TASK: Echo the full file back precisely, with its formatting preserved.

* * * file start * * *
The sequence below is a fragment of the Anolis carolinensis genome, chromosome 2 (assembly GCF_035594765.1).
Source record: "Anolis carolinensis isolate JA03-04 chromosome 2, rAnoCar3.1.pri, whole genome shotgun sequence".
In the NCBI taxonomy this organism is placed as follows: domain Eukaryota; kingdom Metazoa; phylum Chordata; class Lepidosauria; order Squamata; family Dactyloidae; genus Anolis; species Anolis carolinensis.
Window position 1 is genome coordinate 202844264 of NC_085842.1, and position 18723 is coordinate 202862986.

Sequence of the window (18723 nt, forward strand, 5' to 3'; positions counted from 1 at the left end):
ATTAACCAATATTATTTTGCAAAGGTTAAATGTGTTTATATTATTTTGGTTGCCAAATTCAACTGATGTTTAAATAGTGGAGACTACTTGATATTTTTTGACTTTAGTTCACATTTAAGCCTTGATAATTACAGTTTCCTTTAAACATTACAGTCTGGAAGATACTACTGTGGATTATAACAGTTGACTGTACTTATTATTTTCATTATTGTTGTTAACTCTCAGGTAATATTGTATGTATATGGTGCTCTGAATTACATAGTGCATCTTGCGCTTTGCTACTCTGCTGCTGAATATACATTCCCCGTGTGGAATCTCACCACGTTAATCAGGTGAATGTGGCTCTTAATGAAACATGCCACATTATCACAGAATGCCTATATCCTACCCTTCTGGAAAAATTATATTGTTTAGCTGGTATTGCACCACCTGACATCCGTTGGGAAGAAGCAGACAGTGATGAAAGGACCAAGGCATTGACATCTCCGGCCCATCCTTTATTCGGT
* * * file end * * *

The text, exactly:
The sequence below is a fragment of the Anolis carolinensis genome, chromosome 2 (assembly GCF_035594765.1).
Source record: "Anolis carolinensis isolate JA03-04 chromosome 2, rAnoCar3.1.pri, whole genome shotgun sequence".
In the NCBI taxonomy this organism is placed as follows: domain Eukaryota; kingdom Metazoa; phylum Chordata; class Lepidosauria; order Squamata; family Dactyloidae; genus Anolis; species Anolis carolinensis.
Window position 1 is genome coordinate 202844264 of NC_085842.1, and position 18723 is coordinate 202862986.

Sequence of the window (18723 nt, forward strand, 5' to 3'; positions counted from 1 at the left end):
ATTAACCAATATTATTTTGCAAAGGTTAAATGTGTTTATATTATTTTGGTTGCCAAATTCAACTGATGTTTAAATAGTGGAGACTACTTGATATTTTTTGACTTTAGTTCACATTTAAGCCTTGATAATTACAGTTTCCTTTAAACATTACAGTCTGGAAGATACTACTGTGGATTATAACAGTTGACTGTACTTATTATTTTCATTATTGTTGTTAACTCTCAGGTAATATTGTATGTATATGGTGCTCTGAATTACATAGTGCATCTTGCGCTTTGCTACTCTGCTGCTGAATATACATTCCCCGTGTGGAATCTCACCACGTTAATCAGGTGAATGTGGCTCTTAATGAAACATGCCACATTATCACAGAATGCCTATATCCTACCCTTCTGGAAAAATTATATTGTTTAGCTGGTATTGCACCACCTGACATCCGTTGGGAAGAAGCAGACAGTGATGAAAGGACCAAGGCATTGACATCTCCGGCCCATCCTTTATTCGGT